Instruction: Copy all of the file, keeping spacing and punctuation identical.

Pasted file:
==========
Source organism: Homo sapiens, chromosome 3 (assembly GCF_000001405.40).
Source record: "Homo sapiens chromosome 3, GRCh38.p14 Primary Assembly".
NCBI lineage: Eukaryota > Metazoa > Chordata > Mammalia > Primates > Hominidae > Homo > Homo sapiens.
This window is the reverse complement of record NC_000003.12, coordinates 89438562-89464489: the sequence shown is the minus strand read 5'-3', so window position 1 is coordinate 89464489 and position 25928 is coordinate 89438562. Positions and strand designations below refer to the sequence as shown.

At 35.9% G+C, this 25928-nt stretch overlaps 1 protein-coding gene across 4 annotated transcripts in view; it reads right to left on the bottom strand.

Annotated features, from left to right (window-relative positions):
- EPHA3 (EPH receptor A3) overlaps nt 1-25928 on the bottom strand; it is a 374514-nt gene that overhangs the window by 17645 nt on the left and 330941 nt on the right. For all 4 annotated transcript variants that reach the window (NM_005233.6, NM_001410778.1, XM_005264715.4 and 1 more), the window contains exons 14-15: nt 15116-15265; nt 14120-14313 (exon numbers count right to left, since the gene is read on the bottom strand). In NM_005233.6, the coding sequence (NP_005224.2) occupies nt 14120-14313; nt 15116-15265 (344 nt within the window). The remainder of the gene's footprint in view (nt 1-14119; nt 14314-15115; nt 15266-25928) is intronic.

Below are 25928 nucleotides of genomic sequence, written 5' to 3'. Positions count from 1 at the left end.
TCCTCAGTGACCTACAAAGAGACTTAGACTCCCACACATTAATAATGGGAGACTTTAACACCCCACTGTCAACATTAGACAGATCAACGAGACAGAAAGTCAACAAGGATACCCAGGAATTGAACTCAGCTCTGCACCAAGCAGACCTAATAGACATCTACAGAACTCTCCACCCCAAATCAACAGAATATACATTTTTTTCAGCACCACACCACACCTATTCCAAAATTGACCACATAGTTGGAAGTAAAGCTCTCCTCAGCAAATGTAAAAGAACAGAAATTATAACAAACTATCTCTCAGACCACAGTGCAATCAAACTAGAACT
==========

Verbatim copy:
Source organism: Homo sapiens, chromosome 3 (assembly GCF_000001405.40).
Source record: "Homo sapiens chromosome 3, GRCh38.p14 Primary Assembly".
NCBI lineage: Eukaryota > Metazoa > Chordata > Mammalia > Primates > Hominidae > Homo > Homo sapiens.
This window is the reverse complement of record NC_000003.12, coordinates 89438562-89464489: the sequence shown is the minus strand read 5'-3', so window position 1 is coordinate 89464489 and position 25928 is coordinate 89438562. Positions and strand designations below refer to the sequence as shown.

At 35.9% G+C, this 25928-nt stretch overlaps 1 protein-coding gene across 4 annotated transcripts in view; it reads right to left on the bottom strand.

Annotated features, from left to right (window-relative positions):
- EPHA3 (EPH receptor A3) overlaps nt 1-25928 on the bottom strand; it is a 374514-nt gene that overhangs the window by 17645 nt on the left and 330941 nt on the right. For all 4 annotated transcript variants that reach the window (NM_005233.6, NM_001410778.1, XM_005264715.4 and 1 more), the window contains exons 14-15: nt 15116-15265; nt 14120-14313 (exon numbers count right to left, since the gene is read on the bottom strand). In NM_005233.6, the coding sequence (NP_005224.2) occupies nt 14120-14313; nt 15116-15265 (344 nt within the window). The remainder of the gene's footprint in view (nt 1-14119; nt 14314-15115; nt 15266-25928) is intronic.

Below are 25928 nucleotides of genomic sequence, written 5' to 3'. Positions count from 1 at the left end.
TCCTCAGTGACCTACAAAGAGACTTAGACTCCCACACATTAATAATGGGAGACTTTAACACCCCACTGTCAACATTAGACAGATCAACGAGACAGAAAGTCAACAAGGATACCCAGGAATTGAACTCAGCTCTGCACCAAGCAGACCTAATAGACATCTACAGAACTCTCCACCCCAAATCAACAGAATATACATTTTTTTCAGCACCACACCACACCTATTCCAAAATTGACCACATAGTTGGAAGTAAAGCTCTCCTCAGCAAATGTAAAAGAACAGAAATTATAACAAACTATCTCTCAGACCACAGTGCAATCAAACTAGAACT